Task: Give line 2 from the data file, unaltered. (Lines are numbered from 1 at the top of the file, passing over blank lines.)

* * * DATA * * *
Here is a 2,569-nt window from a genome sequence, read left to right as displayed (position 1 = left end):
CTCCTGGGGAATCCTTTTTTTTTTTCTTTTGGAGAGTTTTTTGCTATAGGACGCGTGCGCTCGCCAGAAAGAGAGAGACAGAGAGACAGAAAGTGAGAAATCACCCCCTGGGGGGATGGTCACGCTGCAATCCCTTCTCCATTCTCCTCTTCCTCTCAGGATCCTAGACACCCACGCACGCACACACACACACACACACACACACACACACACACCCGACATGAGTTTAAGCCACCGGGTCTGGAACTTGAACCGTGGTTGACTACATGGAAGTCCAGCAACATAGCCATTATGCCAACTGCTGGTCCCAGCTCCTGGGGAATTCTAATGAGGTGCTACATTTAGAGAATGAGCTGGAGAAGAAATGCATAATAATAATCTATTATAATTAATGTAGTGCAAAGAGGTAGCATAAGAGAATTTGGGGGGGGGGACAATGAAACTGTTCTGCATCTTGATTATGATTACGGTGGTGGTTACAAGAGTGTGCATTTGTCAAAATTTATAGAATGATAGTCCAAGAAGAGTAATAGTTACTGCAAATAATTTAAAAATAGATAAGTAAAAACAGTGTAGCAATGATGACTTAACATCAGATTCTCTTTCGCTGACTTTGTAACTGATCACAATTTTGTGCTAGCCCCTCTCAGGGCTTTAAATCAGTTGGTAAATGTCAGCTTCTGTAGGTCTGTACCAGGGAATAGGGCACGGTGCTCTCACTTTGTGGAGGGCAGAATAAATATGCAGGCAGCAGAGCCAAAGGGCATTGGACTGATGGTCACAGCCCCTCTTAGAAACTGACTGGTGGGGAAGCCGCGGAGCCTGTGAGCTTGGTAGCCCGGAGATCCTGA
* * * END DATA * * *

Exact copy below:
CTCCTGGGGAATCCTTTTTTTTTTTCTTTTGGAGAGTTTTTTGCTATAGGACGCGTGCGCTCGCCAGAAAGAGAGAGACAGAGAGACAGAAAGTGAGAAATCACCCCCTGGGGGGATGGTCACGCTGCAATCCCTTCTCCATTCTCCTCTTCCTCTCAGGATCCTAGACACCCACGCACGCACACACACACACACACACACACACACACACACACCCGACATGAGTTTAAGCCACCGGGTCTGGAACTTGAACCGTGGTTGACTACATGGAAGTCCAGCAACATAGCCATTATGCCAACTGCTGGTCCCAGCTCCTGGGGAATTCTAATGAGGTGCTACATTTAGAGAATGAGCTGGAGAAGAAATGCATAATAATAATCTATTATAATTAATGTAGTGCAAAGAGGTAGCATAAGAGAATTTGGGGGGGGGGACAATGAAACTGTTCTGCATCTTGATTATGATTACGGTGGTGGTTACAAGAGTGTGCATTTGTCAAAATTTATAGAATGATAGTCCAAGAAGAGTAATAGTTACTGCAAATAATTTAAAAATAGATAAGTAAAAACAGTGTAGCAATGATGACTTAACATCAGATTCTCTTTCGCTGACTTTGTAACTGATCACAATTTTGTGCTAGCCCCTCTCAGGGCTTTAAATCAGTTGGTAAATGTCAGCTTCTGTAGGTCTGTACCAGGGAATAGGGCACGGTGCTCTCACTTTGTGGAGGGCAGAATAAATATGCAGGCAGCAGAGCCAAAGGGCATTGGACTGATGGTCACAGCCCCTCTTAGAAACTGACTGGTGGGGAAGCCGCGGAGCCTGTGAGCTTGGTAGCCCGGAGATCCTGA